Nicolas Engel

Idea(ls) on cybersecurity

DevSecOps – Implementation of a security code scanner on Github

The introduction to DevSecOps that I had written in my previous article, had highlighted the need for collaboration between the developers and the solution ops so that the security requirements are followed in a sustainable way. Indeed, the DevOps logic has shortened the delivery cycles in order to avoid the tunnel effect, a period during which the technical design no longer allows users to have visibility of the solution delivery. The resulting acceleration of application deliveries, combined with the increase in cyberattacks, results in the need to automate security processes. Among these, the code security review is one of the keys to a successful DevSecOps approach.


The industrialization of development languages and associated frameworks have seen a multitude of tools develop to scan code for security. These SAST (Static Application Security Testing) tools analyze the source code of an application or service to identify potential security vulnerabilities resulting from insecure development practices.

Best practice is to use SAST tools during the coding and/or testing phase to identify vulnerabilities early in the development process. Such tools can certainly generate false positives, but the results are crucial in assessing the security of the application.

As their name suggests, the analysis of these tools is above all static. It could be dynamic by creating end-to-end test scenarios, in particular to test webservices. The use of DAST (Dynamic Application Security Testing) is comparable but the need is different and requires greater maturity of the teams in terms of security. This is particularly true for teams performing application testing, who often have to go into the code to write dynamic tests that exploit the full potential of DAST solutions. The challenge here is not to make a comparison of each type of solution. For simplicity, this article focuses on SAST solutions.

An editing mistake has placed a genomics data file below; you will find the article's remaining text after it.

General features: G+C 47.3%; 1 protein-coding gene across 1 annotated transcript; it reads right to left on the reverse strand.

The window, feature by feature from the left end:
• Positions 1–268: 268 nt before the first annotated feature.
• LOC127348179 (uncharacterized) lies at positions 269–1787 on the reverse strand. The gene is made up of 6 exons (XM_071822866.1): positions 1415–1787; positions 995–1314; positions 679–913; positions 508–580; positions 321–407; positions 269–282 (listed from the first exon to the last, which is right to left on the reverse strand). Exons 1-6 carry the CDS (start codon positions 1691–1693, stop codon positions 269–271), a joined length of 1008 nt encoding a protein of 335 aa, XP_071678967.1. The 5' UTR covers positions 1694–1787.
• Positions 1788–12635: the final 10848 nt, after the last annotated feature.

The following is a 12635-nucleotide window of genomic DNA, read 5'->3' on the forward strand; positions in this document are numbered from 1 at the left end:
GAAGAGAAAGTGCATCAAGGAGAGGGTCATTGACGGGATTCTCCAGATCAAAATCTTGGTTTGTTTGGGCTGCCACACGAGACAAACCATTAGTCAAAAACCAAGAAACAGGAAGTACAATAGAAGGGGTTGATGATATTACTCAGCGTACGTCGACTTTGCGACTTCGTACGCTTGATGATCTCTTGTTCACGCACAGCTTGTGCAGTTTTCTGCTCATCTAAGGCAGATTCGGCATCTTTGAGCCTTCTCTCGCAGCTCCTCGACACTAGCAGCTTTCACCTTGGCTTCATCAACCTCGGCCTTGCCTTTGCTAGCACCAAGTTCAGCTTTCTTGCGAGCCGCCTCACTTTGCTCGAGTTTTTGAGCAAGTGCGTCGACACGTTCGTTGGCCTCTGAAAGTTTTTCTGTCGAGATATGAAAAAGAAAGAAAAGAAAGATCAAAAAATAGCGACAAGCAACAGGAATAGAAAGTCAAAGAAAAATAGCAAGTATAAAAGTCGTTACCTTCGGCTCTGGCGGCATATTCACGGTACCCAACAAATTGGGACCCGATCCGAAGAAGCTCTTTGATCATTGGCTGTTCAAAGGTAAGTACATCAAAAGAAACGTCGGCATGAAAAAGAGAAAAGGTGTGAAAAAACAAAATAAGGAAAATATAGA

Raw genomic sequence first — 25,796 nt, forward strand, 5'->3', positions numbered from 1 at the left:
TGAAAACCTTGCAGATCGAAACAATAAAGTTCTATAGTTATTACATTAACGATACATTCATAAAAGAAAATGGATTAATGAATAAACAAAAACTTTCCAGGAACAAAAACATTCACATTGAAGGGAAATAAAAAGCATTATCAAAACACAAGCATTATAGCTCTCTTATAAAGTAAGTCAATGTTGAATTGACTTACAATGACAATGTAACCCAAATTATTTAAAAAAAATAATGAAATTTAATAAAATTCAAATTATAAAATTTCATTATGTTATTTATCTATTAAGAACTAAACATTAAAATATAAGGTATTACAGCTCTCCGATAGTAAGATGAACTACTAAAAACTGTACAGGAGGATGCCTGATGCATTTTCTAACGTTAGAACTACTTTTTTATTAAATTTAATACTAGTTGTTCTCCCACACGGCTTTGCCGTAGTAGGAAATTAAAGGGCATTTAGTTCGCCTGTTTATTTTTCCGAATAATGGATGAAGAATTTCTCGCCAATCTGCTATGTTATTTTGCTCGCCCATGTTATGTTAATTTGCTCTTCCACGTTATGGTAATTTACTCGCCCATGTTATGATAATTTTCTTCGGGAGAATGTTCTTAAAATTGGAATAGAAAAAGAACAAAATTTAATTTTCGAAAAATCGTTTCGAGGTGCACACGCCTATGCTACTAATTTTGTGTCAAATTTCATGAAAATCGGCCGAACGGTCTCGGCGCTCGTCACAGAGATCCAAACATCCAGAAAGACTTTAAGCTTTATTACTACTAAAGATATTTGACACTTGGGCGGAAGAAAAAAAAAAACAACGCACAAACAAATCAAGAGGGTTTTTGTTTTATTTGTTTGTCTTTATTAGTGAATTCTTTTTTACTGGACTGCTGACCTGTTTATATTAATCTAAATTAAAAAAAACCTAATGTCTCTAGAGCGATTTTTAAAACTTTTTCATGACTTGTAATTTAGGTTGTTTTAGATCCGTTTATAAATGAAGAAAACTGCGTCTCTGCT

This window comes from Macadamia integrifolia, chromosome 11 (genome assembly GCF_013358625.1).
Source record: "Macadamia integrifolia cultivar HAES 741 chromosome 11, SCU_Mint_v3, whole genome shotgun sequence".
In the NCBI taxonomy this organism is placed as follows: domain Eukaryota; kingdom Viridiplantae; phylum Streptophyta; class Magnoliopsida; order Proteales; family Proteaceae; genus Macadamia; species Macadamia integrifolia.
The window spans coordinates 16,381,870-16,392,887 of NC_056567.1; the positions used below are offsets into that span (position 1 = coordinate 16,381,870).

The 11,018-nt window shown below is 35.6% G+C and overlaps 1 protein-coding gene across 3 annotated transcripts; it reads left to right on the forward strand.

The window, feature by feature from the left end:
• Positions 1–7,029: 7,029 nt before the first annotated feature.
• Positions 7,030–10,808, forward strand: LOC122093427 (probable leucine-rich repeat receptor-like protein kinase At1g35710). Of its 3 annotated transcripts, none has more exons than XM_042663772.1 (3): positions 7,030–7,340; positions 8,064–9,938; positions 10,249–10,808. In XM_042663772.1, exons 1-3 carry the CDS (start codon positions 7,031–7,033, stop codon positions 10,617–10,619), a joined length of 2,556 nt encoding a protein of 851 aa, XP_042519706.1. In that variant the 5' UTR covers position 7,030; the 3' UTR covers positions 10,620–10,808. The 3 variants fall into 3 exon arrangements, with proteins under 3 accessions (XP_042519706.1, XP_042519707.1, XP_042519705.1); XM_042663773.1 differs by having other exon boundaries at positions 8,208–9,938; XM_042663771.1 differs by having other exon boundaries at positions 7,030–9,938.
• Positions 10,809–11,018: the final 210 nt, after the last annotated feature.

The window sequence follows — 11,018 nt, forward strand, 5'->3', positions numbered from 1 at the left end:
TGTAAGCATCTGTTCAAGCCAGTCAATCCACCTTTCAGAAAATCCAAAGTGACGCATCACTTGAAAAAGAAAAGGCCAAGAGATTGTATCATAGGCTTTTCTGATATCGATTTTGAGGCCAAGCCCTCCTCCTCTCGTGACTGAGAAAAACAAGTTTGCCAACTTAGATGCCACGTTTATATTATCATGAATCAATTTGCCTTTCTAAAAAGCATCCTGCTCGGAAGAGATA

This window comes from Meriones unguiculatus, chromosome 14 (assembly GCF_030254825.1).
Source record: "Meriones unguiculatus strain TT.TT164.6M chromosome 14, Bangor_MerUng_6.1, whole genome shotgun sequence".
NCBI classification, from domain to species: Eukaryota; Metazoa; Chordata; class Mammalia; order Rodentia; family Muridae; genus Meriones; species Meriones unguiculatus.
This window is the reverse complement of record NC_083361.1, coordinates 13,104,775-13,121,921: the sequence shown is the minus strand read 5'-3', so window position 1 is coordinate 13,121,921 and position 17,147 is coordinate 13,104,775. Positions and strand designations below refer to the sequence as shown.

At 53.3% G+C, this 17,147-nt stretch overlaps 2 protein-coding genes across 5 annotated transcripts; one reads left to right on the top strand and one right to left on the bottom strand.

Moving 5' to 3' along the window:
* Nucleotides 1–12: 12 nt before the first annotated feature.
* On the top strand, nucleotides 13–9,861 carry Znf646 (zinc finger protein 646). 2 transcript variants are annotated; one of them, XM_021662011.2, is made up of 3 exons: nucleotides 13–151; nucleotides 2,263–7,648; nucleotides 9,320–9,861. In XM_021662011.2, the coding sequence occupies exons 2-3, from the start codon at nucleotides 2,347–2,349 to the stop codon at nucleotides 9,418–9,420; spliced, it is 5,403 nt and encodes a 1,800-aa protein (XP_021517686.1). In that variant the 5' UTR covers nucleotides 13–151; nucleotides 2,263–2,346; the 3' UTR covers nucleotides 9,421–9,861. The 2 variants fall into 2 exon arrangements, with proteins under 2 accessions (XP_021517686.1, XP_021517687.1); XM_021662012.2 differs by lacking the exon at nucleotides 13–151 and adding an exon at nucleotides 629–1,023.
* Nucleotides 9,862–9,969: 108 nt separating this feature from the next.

Panel of possible solutions

How to choose an efficient SAST solution adapted to your needs?

It is first necessary to understand the DevOps process within the company to associate the security component with it. The code hosting tools, which are sometimes also used to deploy the application, greatly condition the uses. Let us mention here the Github platform acquired in 2018 by Microsoft and constituting a de facto industry standard for hosting application code, its analysis and its collaboration tools offered to developers.

On Github, multiple SASTs exist for free, freemium (i.e. partially paid) or fully paid.

HCL App Scan

The table above is not comprehensive but constitutes a representative panel of solutions in 2022.

Among all these solutions that I have been able to test, one solution stands out due to its versatility, the quality of its reports and the fact that it is free in November 2022. This is ShiftLeftSecurity.

Focus on ShiftLeftSecurity